Banks in talks with troubled buyers over Russian assets – sources

NEW YORK/LONDON, March 9 (Reuters) – Banks are in talks with potential buyers about how to shed exposure to Russian corporate loans, but fears of sanctions and price uncertainty are limiting activity trade and buyers’ ability to act, several banking sources said.

Western sanctions on Moscow over its invasion of Ukraine have prompted some distressed debt buyers to approach banks holding Russian loans to probe their appetite for potentially selling that exposure at a discount, two bankers said.

Another banker said he had the option of buying loans from Russian companies, but rejected the offer for fear that more sanctions would further limit the ability to recover value.

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The talks, though tentative, highlight the uncertainty of foreign banks over how to manage their exposure to Russia, which, according to data from the Bank for International Settlements, stands at $120 billion. Read more

Banks tend to hold loans in their portfolios, quietly selling their exposure only through bilateral transactions, as they don’t want to be seen as shedding paper in the market.

One of the sources said he was approached by the troubled debt offices of two US banks last week to discuss any potential interest in selling loans, but said he was skeptical that the talks would lead anywhere.

“I think they could say they’re interested, it’s exciting for struggling markets, but I think we’re a long way from seeing real liquidity,” the banker said, speaking on the guise of anonymity because the discussions are private.

Global banks are experienced with sanctions, but the restrictions imposed on Russia are unmatched in their scale, speed and complexity and could grow further, prompting banks to adopt extreme caution in all dealings involving entities and Russian assets.

A loan banker at a U.S. lender said that while there was discussion about the Russian bank debt transaction in the secondary market, activity was also limited due to the lack of clarity on how everything deal would be settled.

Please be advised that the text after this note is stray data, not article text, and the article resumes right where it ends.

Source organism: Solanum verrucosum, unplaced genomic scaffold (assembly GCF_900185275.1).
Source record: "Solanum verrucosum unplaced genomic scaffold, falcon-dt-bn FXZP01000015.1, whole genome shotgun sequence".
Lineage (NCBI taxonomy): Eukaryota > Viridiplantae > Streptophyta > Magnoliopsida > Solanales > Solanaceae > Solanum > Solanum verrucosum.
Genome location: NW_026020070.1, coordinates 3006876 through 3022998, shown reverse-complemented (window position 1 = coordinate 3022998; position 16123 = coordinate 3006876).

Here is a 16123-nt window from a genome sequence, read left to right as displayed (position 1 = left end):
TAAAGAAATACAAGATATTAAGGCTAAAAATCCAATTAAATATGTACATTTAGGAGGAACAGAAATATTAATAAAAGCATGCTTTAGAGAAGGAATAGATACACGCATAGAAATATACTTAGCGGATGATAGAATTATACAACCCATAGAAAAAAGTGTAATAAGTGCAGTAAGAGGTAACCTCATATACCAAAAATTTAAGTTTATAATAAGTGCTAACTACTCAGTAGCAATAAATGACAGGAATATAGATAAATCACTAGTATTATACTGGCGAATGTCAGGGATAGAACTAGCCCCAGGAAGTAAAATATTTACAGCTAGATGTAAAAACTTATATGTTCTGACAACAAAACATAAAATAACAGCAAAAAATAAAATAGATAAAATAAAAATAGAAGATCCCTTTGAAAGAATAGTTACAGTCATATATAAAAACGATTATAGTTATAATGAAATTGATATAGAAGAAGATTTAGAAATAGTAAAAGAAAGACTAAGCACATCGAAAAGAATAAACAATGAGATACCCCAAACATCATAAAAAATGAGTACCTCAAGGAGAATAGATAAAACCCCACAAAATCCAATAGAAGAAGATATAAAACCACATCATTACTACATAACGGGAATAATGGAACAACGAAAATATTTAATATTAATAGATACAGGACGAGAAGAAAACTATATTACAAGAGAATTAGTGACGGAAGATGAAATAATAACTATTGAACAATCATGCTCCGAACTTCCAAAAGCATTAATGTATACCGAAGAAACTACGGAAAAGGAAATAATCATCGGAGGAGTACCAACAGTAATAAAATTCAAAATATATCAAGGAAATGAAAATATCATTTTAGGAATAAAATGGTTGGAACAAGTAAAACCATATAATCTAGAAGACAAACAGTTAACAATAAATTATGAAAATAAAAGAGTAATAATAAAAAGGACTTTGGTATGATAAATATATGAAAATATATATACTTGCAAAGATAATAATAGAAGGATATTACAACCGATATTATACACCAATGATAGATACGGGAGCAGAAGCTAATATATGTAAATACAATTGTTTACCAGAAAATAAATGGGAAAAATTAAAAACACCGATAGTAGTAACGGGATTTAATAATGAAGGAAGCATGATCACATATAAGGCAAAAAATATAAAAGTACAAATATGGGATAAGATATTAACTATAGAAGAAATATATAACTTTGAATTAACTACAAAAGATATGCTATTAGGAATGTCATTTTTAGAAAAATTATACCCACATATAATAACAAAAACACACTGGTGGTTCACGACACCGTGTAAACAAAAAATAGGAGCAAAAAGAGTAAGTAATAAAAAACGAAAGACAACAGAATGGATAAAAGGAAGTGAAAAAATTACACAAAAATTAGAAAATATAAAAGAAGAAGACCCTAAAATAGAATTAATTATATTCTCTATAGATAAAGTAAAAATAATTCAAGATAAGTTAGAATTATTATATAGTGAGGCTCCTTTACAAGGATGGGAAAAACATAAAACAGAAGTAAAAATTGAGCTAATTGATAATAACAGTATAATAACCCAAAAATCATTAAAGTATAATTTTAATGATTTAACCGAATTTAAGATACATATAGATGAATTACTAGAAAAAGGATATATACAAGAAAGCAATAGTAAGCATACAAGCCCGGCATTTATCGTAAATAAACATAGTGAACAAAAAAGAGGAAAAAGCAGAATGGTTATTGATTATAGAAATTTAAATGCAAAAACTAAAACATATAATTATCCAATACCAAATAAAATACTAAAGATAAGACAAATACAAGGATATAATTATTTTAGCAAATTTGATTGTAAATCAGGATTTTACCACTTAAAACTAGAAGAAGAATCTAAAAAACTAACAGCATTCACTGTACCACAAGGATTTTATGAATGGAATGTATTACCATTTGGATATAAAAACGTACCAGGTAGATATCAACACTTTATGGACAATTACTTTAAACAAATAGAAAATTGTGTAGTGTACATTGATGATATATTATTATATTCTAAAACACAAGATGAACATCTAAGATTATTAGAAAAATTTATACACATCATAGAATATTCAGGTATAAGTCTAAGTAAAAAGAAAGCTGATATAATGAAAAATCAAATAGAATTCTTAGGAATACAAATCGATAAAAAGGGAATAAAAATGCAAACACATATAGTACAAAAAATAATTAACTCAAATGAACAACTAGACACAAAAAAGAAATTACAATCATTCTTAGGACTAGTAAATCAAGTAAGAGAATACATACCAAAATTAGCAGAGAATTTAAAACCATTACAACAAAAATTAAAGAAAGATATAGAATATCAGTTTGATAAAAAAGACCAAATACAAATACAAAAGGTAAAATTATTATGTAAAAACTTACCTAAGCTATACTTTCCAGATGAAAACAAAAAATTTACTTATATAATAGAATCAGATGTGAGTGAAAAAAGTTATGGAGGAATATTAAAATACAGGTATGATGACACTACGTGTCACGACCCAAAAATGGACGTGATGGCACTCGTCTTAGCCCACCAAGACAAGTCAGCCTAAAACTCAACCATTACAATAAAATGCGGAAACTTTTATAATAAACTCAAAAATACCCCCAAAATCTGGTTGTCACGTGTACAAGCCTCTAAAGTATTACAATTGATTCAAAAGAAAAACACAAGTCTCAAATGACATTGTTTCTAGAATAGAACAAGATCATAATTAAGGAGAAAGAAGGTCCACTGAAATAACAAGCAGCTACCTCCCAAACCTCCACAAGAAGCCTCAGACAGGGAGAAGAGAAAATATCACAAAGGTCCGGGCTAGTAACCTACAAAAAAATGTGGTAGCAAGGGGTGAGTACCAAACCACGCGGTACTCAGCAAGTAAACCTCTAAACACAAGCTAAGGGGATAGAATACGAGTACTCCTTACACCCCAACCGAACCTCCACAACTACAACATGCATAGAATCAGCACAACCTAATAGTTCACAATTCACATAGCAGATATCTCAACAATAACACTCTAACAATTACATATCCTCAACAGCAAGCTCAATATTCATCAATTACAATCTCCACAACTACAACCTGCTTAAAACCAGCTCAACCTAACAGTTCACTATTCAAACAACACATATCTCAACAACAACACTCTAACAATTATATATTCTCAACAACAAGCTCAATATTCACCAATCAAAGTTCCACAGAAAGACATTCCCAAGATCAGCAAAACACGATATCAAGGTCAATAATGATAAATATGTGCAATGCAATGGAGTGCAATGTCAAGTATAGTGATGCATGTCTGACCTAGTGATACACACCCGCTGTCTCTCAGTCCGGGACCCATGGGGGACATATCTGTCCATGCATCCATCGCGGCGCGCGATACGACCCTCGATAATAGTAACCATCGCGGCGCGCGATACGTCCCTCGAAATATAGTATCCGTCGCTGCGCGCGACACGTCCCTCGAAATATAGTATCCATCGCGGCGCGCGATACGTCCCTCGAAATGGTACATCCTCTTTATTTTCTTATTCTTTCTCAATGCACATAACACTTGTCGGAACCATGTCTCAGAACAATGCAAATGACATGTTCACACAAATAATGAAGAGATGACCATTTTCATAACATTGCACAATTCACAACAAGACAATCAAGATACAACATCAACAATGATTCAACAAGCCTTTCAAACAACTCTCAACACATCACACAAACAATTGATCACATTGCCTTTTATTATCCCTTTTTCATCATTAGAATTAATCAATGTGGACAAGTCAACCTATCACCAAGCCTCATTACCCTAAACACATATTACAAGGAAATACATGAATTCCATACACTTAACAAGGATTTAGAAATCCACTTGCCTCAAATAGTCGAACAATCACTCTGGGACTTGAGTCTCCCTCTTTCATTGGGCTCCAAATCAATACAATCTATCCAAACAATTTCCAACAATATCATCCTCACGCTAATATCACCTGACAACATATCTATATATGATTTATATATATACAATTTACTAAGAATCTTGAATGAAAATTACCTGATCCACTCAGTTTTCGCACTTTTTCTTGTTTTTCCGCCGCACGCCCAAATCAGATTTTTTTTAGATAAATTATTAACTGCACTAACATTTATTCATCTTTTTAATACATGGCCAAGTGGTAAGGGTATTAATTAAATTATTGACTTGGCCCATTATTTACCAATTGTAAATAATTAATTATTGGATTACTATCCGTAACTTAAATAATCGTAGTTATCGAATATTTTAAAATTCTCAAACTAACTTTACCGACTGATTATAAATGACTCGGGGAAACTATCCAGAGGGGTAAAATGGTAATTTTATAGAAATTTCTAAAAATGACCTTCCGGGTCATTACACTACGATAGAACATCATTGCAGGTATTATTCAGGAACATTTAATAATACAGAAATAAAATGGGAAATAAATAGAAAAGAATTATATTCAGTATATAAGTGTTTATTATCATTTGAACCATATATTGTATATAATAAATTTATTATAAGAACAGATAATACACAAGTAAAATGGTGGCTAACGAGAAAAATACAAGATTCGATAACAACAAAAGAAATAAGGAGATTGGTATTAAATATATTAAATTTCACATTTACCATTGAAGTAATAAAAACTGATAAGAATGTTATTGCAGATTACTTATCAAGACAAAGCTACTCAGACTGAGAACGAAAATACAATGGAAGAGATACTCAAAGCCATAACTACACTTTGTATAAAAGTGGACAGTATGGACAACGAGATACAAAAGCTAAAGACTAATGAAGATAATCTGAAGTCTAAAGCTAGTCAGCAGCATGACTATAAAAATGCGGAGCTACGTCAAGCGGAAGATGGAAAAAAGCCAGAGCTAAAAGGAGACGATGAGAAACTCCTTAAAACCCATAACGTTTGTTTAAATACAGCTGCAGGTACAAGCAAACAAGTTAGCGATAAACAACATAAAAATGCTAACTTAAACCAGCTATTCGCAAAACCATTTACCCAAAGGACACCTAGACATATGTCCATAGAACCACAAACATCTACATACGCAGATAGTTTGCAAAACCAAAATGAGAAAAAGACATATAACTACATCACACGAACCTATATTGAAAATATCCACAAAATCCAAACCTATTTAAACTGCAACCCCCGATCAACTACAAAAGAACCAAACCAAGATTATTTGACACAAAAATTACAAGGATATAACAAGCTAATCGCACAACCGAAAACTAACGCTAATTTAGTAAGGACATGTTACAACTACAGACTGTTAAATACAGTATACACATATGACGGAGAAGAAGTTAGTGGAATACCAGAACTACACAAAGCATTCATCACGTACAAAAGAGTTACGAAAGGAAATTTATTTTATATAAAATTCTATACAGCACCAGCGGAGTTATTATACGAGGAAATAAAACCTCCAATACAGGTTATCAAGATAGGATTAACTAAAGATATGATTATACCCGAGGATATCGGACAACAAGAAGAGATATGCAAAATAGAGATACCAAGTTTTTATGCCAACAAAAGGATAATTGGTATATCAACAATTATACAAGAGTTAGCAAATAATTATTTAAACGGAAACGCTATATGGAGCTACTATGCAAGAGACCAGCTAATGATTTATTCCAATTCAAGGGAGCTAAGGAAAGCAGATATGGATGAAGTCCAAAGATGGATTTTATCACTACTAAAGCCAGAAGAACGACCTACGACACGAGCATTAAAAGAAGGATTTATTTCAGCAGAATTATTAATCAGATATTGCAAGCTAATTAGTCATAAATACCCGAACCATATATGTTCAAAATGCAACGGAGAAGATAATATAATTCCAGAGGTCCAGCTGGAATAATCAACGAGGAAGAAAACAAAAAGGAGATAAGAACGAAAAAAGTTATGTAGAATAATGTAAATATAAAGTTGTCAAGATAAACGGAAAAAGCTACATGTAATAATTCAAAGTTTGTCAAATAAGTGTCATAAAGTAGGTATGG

“Every office in distress in this situation, they can see something that they can buy for 20, 30 cents on the dollar…they will talk to the banks but not necessarily agree to anything,” he added .

In addition to the risk of sanctions, activity is further constrained as it is difficult to put a price on Russian assets as some hopeful dips are temporary and would rather hold on than sell at huge discounts, have indicated some sources.

Discussions are not limited to bank loans: funds specializing in distressed debt are also considering buying Russian bonds, said a lawyer in London who said his firm had been contacted by funds considering such transactions. .

“I don’t know of a single troubled fund that’s not doing anything right now, sitting down,” the attorney said.

JPMorgan said this week that all Russian bonds will be excluded from its emerging market indices at the end of the month, a move that will add more constraints to trading Russian paper.

“Liquidity is obviously not great, but there is supply and there is supply in the market today,” said Marcelo Assalin, head of emerging market debt at William Blair Investment Management, adding that Russian bonds were being sold at around 15 cents on the dollar.

“Exclusion from the index will lead to more forced selling…Sooner or later, the price of bonds will be close to zero and most fund managers will not be able to hold them,” he said.

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Reporting by Davide Barbuscia in New York and Yoruk Bahceli and Marc Jones in London; Editing by Megan Davies and Andrea Ricci

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